Thursday, 1 October 2015

I have been to ... Quebec House, Westerham, Kent

Back in early July, Sue and I paid a visit to Quebec House, Westerham, Kent. It is a National Trust property, and it is situated on the outskirts of Westerham in the western part of Kent.

Quebec House is the birthplace of General James Wolfe (he lived there from his birth on nd2 January 1727 until 1738, when the family moved to Greenwich in London), and is located on what is now known as Quebec Square. The house was originally called Spiers, but it was renamed after Wolfe's victory at the Battle of Quebec. The building is constructed of brick and its original structure was completed during the sixteenth century. However it was extensively rebuilt in the eighteenth and twentieth centuries.

We began by visiting an exhibition about General James Wolfe's life and achievements. This was housed in a building in the house's grounds, which is where the small tearoom was also situated.

The first part of the exhibition was a brief explanation about Westerham ...

.. and this was followed by a timeline of Wolfe's life.

The next section of the exhibition explained the background to the events that led to the Battle of Quebec ...

... and included some excellent illustrations of the troops who fought on both sides

There was also a glass cabinet containing 54mm-scale painted figures in the uniforms worn by the opposing sides.

I attempted to photograph these figures ... but my attempts met with varying levels of success.

The final part of the exhibition contained a copy of the famous painting THE DEATH OF GENERAL WOLFE by Benjamin West ...

... and examples of other painting and illustrations that were influenced by its composition.

We then made our way to the front entrance to the house ...

... where we saw a plaque that commemorated Joseph Bowles Learmont, the Canadian who bought the house and presented to the National Trust on his death.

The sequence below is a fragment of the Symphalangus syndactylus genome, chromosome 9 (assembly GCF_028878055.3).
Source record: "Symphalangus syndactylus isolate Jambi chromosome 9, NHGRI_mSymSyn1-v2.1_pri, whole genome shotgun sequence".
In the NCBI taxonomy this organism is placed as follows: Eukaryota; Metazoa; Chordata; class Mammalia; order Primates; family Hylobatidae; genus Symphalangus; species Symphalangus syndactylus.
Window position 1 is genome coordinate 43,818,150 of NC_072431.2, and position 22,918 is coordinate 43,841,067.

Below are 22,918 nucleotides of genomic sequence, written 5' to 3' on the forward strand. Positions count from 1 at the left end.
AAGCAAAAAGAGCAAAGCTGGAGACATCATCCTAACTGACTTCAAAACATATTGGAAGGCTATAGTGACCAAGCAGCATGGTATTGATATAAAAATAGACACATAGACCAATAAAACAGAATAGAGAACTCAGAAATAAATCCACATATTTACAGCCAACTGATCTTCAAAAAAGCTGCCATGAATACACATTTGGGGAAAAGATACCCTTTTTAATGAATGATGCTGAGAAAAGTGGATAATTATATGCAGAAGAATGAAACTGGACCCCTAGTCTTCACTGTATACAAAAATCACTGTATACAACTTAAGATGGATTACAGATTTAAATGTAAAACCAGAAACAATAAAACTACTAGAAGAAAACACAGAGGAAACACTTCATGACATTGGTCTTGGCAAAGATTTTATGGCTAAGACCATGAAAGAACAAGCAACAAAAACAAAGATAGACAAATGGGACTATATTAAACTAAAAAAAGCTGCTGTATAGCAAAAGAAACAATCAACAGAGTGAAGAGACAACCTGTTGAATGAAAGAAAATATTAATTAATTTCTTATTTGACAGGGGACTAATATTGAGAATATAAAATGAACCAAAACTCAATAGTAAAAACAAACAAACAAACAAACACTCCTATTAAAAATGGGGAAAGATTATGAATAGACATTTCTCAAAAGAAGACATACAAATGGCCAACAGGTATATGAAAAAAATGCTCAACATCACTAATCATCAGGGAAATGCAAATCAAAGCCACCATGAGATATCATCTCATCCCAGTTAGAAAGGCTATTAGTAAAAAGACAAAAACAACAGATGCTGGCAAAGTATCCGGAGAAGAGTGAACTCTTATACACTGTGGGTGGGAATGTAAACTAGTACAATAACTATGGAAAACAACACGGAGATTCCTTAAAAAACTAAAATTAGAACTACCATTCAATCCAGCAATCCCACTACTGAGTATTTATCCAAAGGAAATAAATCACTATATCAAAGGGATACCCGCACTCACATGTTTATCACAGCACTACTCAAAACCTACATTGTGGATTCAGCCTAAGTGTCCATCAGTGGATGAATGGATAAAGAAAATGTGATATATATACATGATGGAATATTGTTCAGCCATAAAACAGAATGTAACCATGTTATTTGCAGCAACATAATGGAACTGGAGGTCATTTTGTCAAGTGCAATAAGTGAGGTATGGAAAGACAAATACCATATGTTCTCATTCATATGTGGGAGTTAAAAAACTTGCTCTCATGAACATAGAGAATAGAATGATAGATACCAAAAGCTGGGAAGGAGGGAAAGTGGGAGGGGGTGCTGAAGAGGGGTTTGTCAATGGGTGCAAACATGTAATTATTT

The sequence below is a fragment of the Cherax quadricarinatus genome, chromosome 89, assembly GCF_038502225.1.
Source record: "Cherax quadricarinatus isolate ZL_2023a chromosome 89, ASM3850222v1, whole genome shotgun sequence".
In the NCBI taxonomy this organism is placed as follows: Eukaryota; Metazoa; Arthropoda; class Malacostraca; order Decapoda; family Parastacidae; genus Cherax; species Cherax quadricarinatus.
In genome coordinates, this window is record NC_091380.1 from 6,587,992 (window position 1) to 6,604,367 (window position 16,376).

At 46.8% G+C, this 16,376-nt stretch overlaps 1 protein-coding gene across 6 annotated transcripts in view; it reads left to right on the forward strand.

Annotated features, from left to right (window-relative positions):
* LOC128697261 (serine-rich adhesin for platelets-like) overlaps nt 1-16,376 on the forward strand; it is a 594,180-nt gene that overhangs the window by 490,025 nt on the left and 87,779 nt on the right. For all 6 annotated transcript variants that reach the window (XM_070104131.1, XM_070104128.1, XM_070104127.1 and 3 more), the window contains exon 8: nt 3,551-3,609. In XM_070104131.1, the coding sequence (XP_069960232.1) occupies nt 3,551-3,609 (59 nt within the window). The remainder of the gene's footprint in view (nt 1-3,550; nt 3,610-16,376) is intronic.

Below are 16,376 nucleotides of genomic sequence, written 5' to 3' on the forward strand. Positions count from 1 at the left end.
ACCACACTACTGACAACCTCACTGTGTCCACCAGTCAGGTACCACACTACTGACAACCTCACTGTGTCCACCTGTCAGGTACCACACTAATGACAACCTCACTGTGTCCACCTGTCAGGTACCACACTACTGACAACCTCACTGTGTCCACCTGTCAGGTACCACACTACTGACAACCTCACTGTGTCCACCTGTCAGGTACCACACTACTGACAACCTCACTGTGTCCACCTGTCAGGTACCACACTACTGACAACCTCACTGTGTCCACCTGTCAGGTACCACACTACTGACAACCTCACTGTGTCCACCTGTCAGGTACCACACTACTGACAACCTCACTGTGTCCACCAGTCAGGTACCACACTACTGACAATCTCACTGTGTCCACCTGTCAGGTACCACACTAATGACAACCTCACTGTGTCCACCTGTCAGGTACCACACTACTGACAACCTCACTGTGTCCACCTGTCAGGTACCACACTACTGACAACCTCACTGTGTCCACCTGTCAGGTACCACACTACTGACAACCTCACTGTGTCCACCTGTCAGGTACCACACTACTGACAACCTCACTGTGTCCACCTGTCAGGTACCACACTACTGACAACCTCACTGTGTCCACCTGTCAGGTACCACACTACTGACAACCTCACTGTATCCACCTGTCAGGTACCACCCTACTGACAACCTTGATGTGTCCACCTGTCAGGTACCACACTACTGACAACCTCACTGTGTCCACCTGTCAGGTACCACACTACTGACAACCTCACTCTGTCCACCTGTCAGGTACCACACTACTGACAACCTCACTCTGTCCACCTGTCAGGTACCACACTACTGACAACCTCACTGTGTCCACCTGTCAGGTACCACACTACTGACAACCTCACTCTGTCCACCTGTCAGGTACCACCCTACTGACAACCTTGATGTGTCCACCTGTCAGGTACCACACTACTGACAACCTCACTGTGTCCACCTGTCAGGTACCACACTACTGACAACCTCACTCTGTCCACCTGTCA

The inside of the house has been restored to reflect how it would have looked during Wolfe's lifetime, including examples of the sorts of toys and games he might have played with ...

... and the sort of room where he would might sat and read.

One room contains items that relate to Wolfe's military career ...

... including replicas of a Tower musket, infantry grenades, and the uniform of an infantry grenadier ...

... and his dressing gown.


  1. What a marvelous tour; sounds like a great site to visit!

  2. I must take my family to Louisbourg next summer, now that we live in Nova Scotia

  3. Pretty cool! I especially enjoyed seeing the cabinet of figures and that grenadier mitre.
    Louisbourg is a place to add to my list too.

  4. Gonsalvo,

    It is a very nice house to walk around, and a guided tour only lasts ninety minutes or so.

    All the best,


  5. Irishhighlander,

    I probably beat you to it! My wife and I went to Louisburg whilst were were in Canada on our recent cruise ... and we were both very, very impressed. If you do go, be warned; a day would only just about be long enough to see everything. We only had two hours, and only just scratched the surface.

    All the best,


  6. Jonathan Freitag,

    The figures were very well done, and my pictures do not do them justice. As to visiting Louisburg ... well my wife and I have been there and it is an exceptional place to visit.

    All the best,